Actualizado el Tuesday, 30 June, 2020
It is officially summer in the northern hemisphere. You may not be making grand travel plans for this strange summer of 2020, but there is one summer staple you don’t have to forgo even in times of pandemic. The summer reading list. There is something about the long and languid days of summer, seductively stretching out before your very eyes as if it were for show, inviting you to slow down and traipse off to an alternate world, if only for an afternoon.
Whether you’ll be stocking up on vitamin D on a beach (lucky you!) or in your backyard (just as lucky!), it’s best done with a good book by your side. So here it is, our summer reading list as recommended by different members of our team. From classic titles promising major escapism to quirky tales of contemporary life, these books are sure to add that sizzling summer splendor to the months that lie ahead.
The Keeper of Lost Things
By Ruth Hogan
- Setting: 1974-2016, England
- Genre: Drama, fantasy
- Mood: Mystical, serene, heartwarming
The Keeper of Lost Things is a delicate tale that gently envelops you in a sentiment of comfort, just mystical enough to keep you turning the pages until late into the night.
Anthony Peardew is an elderly writer with an unusual hobby – collecting and cataloguing lost objects, from coat buttons and odd puzzle pieces, to an old biscuit tin containing a stranger’s ashes. His one mission in life is to return the objects to their rightful owners, and thus make up for a broken promise he had made many years before. This legacy is passed on to Anthony’s assistant Laura upon his death, together with his house that mysteriously smells of fresh roses in the midst of winter.
The Keeper of Lost Things is a charming and cosy read that looks at the magical ways ordinary objects hold extraordinary meaning, and it quietly explores the unexpected ways in which we are all connected.
By Ray Bradbury
- Setting: The summer of 1928, Green Town (fictional), Illinois
- Genre: Coming-of-age novel
- Mood: Quirky, endearing, magical
Best known for his fantasy and science fiction work, Ray Bradbury temporarily departs from his favourite genre to offer a beautifully melancholic depiction of an idyllic summer in the American Midwest in his classic coming-of-age novel Dandelion Wine. Basing the storyline on his own memories growing up in Waukegan, Illinois, Bradbury tells a tale of the young Douglas Spaulding, dedicated to exploring all the wonders that a hot summer of 1928 could offer a curious 12-year-old boy. It all accounts for a beautifully timeless experience, replete with little everyday wonders and big journeys into imagination.
If you remember the neverending summers of childhood, bursting with scents, stories, and endless possibilities, you will adore reliving them through Dandelion Wine.
Anne of Green Gables
By Lucy Maud Montgomerry
- Setting: Late 19th century, Avonlea (fictional), Prince Edward Island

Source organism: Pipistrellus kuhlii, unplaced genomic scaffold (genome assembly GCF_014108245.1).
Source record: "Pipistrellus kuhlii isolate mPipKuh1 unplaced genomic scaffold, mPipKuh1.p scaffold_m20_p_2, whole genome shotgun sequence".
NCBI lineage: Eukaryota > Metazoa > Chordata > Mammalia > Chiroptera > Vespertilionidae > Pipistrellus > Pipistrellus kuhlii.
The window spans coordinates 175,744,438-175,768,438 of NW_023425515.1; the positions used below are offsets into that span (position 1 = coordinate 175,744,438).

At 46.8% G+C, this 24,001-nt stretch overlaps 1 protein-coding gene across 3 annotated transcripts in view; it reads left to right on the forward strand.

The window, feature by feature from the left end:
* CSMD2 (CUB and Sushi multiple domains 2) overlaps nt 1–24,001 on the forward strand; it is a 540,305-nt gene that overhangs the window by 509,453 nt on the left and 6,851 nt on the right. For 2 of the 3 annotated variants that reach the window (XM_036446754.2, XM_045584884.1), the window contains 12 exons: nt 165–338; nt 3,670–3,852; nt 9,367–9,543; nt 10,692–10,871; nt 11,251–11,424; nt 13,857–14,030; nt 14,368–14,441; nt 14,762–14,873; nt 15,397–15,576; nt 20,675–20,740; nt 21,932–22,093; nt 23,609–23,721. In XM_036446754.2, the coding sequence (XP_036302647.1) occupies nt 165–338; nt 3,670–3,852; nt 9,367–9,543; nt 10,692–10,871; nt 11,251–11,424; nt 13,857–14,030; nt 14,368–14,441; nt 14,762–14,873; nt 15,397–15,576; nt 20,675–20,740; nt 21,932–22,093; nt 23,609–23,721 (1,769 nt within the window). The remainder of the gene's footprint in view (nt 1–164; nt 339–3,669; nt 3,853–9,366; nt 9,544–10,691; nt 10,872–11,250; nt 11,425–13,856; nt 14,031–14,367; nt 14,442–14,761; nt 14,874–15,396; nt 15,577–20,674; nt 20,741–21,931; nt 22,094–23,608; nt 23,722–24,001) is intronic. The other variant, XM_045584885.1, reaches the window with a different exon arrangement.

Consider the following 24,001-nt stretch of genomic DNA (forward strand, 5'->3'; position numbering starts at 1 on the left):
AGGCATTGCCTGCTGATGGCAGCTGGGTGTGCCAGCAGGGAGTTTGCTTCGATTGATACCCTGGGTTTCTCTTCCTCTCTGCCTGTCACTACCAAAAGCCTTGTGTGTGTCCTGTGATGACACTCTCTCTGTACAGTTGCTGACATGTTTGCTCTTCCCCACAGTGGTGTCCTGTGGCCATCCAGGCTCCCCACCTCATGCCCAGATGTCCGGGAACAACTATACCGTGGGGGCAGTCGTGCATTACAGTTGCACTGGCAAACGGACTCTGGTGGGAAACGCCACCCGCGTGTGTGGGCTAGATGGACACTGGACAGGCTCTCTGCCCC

- Genre: Drama, comedy
- Mood: Dreamy, heartwarming, languorous
If you haven’t yet met the most beloved fictional character of Canadian literature – the delightfully quirky Anne Shirly – now that Netflix is doing an adaptation of this long-time classic by Lucy Maud Montgomerry, it is the perfect time to do so. And if “Anne with an E” is no stranger, you know that it’s always a good time for a re-encounter, especially if it’s summer.
This first in a series of novels set in the idyllic Prince Edward Island introduces Anne Shirly, a hot-tempered but irresistibly quirky orphan, who ends up mistakenly adopted by a pair of middle-aged siblings and confidently marches straight into their hearts. A classic translated into 36 languages and adapted for TV over a dozen of times, Anne of Green Gables is an invitation to escape to a warm world of natural wonders, poetry, imagination, and friendship. It is as warm and as sweet as a midsummer’s day, and as such an absolute must-read.
My Family and Other Animals
By Gerard Durrell
- Setting: 1930s, Corfu
- Genre: Autobiography
- Mood: Humorous, relaxed, uplifting
My Family and Other Animals is a classic feel-good, laugh-out-loud read, set in the enchanting world of the Corfu island in the 1930s. Gerard Durrell, the author of this autobiographical childhood memoir and a famous British conservationist, is thrilled when his eccentric family of five relocate to Corfu in pursuit of a milder climate and sunnier days. For the 10-year-old Gerry it’s a unique opportunity to befriend a menagerie of new creatures, from scorpios and geckos to butterflies and toads.
The rich, picturesque language which Durrell uses to describe the island and its inhabitants (animals and humans alike) sets up a bewitching atmosphere of luxuriant olive groves and sun-kissed coves. It’s an escape to a kinder and sweeter reality, one where the summers are long and they smell of cypress trees. And it’s an escape we’ll very happily embark on!
By Matt Haig
- Setting: Present day Cambridge, England
- Genre: Comedy, science fiction
- Mood: Suspenseful, pensive, uplifting
If you’re unfamiliar with Matt Haig’s work, you are in for a very pleasant surprise. The Humans is a hilariously funny (but also poignant) look at what it means to be human and how we can find joy in our messy existence on Earth.
Matt Haig creates an unexpected world of fantasy blended with stark reality, in which an extraterrestrial visitor arrives on Earth to destroy evidence that Andrew Martin, an accomplished mathematician at Cambridge University, has solved a major mathematical problem. Taking the form of the professor Martin himself, he goes about the town utterly unimpressed by the human race: their bodies are oddly shaped (what’s with the noses?!), their bodily functions frankly disgusting, and their moral and ethical capacities highly questionable. Yet, as he integrates into his temporary new family, he starts to realise there may be more to this alien species than he had initially thought.